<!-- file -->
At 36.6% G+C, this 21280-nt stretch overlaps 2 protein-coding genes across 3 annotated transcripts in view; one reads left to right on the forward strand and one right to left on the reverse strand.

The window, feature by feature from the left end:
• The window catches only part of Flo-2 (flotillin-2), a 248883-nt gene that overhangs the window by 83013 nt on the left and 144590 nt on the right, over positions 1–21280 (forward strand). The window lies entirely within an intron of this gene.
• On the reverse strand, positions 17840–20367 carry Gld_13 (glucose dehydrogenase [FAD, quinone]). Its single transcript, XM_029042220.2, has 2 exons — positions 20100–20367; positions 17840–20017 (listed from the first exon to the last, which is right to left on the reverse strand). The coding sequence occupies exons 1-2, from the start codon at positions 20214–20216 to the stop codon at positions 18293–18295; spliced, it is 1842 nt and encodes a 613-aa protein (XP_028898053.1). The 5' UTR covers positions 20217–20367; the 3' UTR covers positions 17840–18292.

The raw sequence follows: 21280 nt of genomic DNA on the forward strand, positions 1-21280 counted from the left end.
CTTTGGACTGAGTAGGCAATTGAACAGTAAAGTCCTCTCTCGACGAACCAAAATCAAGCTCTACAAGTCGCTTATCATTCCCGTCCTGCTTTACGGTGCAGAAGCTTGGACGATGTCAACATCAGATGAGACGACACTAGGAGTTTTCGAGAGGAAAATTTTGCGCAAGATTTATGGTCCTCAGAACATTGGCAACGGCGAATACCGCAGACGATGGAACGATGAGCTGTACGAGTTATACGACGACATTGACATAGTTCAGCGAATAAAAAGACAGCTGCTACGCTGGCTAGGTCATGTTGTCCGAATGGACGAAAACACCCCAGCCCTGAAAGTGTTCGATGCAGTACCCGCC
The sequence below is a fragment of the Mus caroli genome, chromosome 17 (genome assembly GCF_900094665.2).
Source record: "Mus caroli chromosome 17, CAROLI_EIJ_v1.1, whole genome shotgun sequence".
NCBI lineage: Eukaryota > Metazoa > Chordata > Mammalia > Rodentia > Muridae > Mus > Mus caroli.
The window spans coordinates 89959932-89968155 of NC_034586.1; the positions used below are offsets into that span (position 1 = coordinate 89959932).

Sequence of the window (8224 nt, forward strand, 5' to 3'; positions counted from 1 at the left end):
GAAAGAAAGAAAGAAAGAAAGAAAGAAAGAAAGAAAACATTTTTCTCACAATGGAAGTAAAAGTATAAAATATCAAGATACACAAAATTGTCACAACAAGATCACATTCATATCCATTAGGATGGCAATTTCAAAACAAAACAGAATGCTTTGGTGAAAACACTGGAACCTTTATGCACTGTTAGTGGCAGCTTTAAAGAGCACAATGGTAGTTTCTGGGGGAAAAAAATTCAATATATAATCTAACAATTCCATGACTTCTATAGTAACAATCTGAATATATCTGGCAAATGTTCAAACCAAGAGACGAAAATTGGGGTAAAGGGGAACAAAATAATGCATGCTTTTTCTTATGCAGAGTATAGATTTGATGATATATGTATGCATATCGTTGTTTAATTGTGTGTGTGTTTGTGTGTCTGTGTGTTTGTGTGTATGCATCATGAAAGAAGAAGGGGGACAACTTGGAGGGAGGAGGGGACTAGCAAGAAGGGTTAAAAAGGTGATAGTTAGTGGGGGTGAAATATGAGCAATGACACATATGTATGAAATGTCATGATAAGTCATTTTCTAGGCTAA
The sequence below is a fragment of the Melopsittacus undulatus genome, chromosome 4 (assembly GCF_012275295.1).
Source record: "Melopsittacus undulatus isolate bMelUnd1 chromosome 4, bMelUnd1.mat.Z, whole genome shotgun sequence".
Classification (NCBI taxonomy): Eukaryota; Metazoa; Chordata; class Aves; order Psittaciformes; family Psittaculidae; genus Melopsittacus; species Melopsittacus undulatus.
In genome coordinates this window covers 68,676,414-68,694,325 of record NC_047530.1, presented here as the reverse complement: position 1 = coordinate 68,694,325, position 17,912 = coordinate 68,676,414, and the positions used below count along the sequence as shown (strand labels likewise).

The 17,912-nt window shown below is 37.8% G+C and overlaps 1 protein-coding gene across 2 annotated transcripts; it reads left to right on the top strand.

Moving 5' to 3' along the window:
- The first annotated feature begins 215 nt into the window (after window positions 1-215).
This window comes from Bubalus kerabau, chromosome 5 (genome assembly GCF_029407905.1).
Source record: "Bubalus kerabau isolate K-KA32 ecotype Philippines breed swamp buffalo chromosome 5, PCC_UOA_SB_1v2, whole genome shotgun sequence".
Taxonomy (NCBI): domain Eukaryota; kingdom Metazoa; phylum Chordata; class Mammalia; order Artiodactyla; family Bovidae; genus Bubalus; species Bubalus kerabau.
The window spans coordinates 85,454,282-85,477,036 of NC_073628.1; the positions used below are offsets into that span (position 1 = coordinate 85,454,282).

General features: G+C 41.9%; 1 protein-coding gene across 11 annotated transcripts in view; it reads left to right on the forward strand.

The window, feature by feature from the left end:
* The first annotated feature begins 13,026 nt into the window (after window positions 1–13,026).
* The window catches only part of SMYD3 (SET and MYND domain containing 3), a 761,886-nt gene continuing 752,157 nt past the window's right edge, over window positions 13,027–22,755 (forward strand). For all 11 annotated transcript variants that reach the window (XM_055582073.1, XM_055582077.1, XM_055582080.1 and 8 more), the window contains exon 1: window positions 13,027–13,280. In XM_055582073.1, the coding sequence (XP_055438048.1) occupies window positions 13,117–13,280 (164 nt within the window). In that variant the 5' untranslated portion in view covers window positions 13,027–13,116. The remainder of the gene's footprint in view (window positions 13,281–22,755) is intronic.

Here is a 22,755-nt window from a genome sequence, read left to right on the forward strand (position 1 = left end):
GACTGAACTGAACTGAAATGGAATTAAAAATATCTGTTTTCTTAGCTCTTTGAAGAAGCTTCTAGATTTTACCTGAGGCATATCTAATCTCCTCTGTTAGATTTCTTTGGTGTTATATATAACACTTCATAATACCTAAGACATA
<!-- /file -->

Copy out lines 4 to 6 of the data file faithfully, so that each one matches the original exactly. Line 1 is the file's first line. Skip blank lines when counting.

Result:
• On the reverse strand, positions 17840–20367 carry Gld_13 (glucose dehydrogenase [FAD, quinone]). Its single transcript, XM_029042220.2, has 2 exons — positions 20100–20367; positions 17840–20017 (listed from the first exon to the last, which is right to left on the reverse strand). The coding sequence occupies exons 1-2, from the start codon at positions 20214–20216 to the stop codon at positions 18293–18295; spliced, it is 1842 nt and encodes a 613-aa protein (XP_028898053.1). The 5' UTR covers positions 20217–20367; the 3' UTR covers positions 17840–18292.

The raw sequence follows: 21280 nt of genomic DNA on the forward strand, positions 1-21280 counted from the left end.
CTTTGGACTGAGTAGGCAATTGAACAGTAAAGTCCTCTCTCGACGAACCAAAATCAAGCTCTACAAGTCGCTTATCATTCCCGTCCTGCTTTACGGTGCAGAAGCTTGGACGATGTCAACATCAGATGAGACGACACTAGGAGTTTTCGAGAGGAAAATTTTGCGCAAGATTTATGGTCCTCAGAACATTGGCAACGGCGAATACCGCAGACGATGGAACGATGAGCTGTACGAGTTATACGACGACATTGACATAGTTCAGCGAATAAAAAGACAGCTGCTACGCTGGCTAGGTCATGTTGTCCGAATGGACGAAAACACCCCAGCCCTGAAAGTGTTCGATGCAGTACCCGCC